SACRAMENTO, Calif. — Not long ago, Deron Williams admitted if things didn't change for the better, the Utah Jazz just might have to accept being a .500 team.
Of course, considering their recent success — or lack of it on a consistent basis — that fate actually sounds fairly enticing.
Over the past 12 games, the Jazz have won just three times.
That's not quite Cleveland atrocious.
But it's not quite Los Angeles Clippers or New Jersey Nets good, either.
Both of those perennial NBA cellar-dwellers have better records in the past 10 games than the Jazz, having each gone 5-5 compared to Utah's meager 3-7 mark.
That .300 winning percentage, by the way, puts Utah on par with tonight's opponents, the 12-35 Sacramento Kings, during the same stretch.
Only the Cavaliers, who are redefining the definition of a losing streak with 24 straight setbacks, the Toronto Raptors, Minnesota Timberwolves and Washington Wizards (all 1-9) have fallen short on the scoreboard more times the past few weeks than the Jazz.
If that continues — and the Jazz don't find consistency on offense and more determination on defense — Williams' fear could become a realistic resignation.
"I don't think we've really hit our stride yet," Jazz backup point guard Earl Watson said. "Everyone's still waiting for us to hit our stride. So, there comes a time where we have to hit it sooner or later, and the time is soon."
Having nearly approached the two-thirds mark of the season — only 30 games of the 82-game 2010-11 year remain — the time for improvement is certainly sooner than later.
The Jazz have only gone 9-13 since their pre-Christmas trip. If that pace continues, they will finish the season with a 42-40 record.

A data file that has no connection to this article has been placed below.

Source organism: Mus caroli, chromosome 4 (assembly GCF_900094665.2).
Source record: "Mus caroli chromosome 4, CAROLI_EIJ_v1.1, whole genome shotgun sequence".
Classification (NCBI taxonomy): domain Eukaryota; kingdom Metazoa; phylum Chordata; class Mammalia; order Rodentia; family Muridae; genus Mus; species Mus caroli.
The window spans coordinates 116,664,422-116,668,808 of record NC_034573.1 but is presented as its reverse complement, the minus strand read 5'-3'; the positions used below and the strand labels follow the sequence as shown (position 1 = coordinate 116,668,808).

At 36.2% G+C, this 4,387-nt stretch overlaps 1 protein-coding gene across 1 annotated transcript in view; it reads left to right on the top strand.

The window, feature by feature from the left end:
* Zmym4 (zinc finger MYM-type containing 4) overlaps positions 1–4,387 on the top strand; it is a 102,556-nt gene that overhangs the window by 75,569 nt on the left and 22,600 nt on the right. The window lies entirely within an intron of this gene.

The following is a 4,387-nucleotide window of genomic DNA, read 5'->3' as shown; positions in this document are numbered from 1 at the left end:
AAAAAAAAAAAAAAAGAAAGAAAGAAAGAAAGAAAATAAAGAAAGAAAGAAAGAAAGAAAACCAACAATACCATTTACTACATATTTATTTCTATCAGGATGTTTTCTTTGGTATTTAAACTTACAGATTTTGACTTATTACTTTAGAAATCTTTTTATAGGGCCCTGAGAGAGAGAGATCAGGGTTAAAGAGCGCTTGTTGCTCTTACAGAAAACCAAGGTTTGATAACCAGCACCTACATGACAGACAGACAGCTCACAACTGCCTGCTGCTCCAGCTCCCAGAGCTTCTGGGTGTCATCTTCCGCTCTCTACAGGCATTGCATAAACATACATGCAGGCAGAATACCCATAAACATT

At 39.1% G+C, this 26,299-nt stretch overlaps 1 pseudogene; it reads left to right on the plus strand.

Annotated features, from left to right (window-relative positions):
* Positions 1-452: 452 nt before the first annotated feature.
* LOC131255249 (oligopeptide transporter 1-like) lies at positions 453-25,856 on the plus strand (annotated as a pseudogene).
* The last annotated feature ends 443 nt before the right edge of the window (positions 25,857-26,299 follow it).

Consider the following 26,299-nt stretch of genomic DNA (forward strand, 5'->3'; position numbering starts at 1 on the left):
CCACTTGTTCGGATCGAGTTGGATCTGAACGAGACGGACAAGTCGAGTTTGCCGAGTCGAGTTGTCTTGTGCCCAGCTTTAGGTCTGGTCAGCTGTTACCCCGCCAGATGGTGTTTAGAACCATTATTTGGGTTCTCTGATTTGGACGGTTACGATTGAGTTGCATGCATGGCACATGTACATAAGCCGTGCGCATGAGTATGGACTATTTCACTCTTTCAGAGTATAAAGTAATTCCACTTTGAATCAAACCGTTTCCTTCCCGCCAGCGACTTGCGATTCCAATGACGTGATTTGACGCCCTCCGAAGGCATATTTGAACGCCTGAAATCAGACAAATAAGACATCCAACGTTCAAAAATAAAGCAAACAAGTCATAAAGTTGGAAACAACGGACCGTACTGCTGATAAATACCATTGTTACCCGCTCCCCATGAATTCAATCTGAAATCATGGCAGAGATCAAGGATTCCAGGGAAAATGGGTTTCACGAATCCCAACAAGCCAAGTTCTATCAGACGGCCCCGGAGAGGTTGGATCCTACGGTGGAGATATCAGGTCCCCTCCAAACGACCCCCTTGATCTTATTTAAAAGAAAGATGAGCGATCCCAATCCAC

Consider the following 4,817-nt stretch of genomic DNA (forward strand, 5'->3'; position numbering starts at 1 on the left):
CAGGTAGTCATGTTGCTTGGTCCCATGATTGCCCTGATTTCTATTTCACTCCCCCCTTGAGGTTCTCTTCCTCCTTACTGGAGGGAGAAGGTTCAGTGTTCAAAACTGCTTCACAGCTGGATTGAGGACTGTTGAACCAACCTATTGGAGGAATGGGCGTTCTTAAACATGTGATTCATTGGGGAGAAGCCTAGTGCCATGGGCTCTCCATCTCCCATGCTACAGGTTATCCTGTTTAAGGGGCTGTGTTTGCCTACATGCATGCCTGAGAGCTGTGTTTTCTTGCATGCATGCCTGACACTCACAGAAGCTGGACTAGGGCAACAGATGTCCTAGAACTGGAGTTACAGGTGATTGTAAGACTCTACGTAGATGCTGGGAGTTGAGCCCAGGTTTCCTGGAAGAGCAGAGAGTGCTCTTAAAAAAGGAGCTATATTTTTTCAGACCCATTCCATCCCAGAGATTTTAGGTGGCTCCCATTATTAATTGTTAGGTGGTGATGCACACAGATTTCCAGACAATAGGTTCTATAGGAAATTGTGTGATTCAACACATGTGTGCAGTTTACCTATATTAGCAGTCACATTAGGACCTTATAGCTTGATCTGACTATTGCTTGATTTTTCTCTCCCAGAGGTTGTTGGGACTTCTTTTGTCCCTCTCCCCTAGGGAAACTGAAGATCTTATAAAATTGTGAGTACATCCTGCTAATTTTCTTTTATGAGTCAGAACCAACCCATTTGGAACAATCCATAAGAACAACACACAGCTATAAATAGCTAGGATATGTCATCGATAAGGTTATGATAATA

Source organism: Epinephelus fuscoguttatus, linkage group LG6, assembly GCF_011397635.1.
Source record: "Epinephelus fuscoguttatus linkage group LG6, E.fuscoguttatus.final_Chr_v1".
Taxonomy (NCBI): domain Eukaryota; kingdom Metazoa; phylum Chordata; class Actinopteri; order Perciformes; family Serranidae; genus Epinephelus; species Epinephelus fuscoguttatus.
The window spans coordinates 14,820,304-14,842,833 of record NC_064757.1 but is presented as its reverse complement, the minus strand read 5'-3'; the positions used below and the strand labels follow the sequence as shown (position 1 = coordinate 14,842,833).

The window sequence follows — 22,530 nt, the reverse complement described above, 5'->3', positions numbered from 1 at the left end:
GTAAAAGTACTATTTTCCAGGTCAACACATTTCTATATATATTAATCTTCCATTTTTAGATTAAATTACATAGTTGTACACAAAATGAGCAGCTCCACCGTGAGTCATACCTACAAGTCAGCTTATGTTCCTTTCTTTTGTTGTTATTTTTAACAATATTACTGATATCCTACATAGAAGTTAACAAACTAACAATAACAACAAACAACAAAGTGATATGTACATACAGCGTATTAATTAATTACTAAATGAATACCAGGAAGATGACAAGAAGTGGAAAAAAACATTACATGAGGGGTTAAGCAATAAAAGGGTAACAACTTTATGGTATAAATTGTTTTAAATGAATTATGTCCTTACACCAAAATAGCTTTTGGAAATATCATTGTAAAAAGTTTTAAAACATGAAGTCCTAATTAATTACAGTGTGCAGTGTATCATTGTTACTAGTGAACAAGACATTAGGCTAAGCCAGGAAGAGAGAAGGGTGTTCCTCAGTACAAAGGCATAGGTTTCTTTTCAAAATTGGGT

In the East, that would likely easily get them into the playoffs. Maybe even with a No. 6 seed.
Not out West. Not even close.
Currently, even eight games above .500 at 30-22, the Jazz are in the seventh spot — a half-game behind Denver (30-21) but only 2-1/2 ahead of No. 8 Portland (27-24).
The Jazz are just three games in front of ninth-place Memphis (27-25) for the postseason bridesmaid spot — and the Grizzlies have won eight of 10.
That's why the Jazz need many more performances like Friday night's 113-106 win at Denver — a victory made possible by high levels of effort, energy and execution.
"We need it every day," Jazz coach Jerry Sloan said. "We're in a situation now where every day we've got to lay it out there, and if we do that, then it will work out.
"But," he added, "if we don't, then you have a long summer."
The Jazz have struggled at times throughout the season to incorporate new parts — especially as Al Jefferson learns a different system that is completely different than he's accustomed to — but Williams believes the winning solution can be simplified.
"When we have success," Williams said recently, "our energy's up. ... I think it's a conscious effort from everybody. Coach is stressing it a lot in practice and shootarounds — just getting our energy level up."
But before he returned to the court on Friday — after missing four games with a sprained tendon in his right wrist — the Jazz's team captain admitted vast improvement needed to be made aside from just an energy boost.
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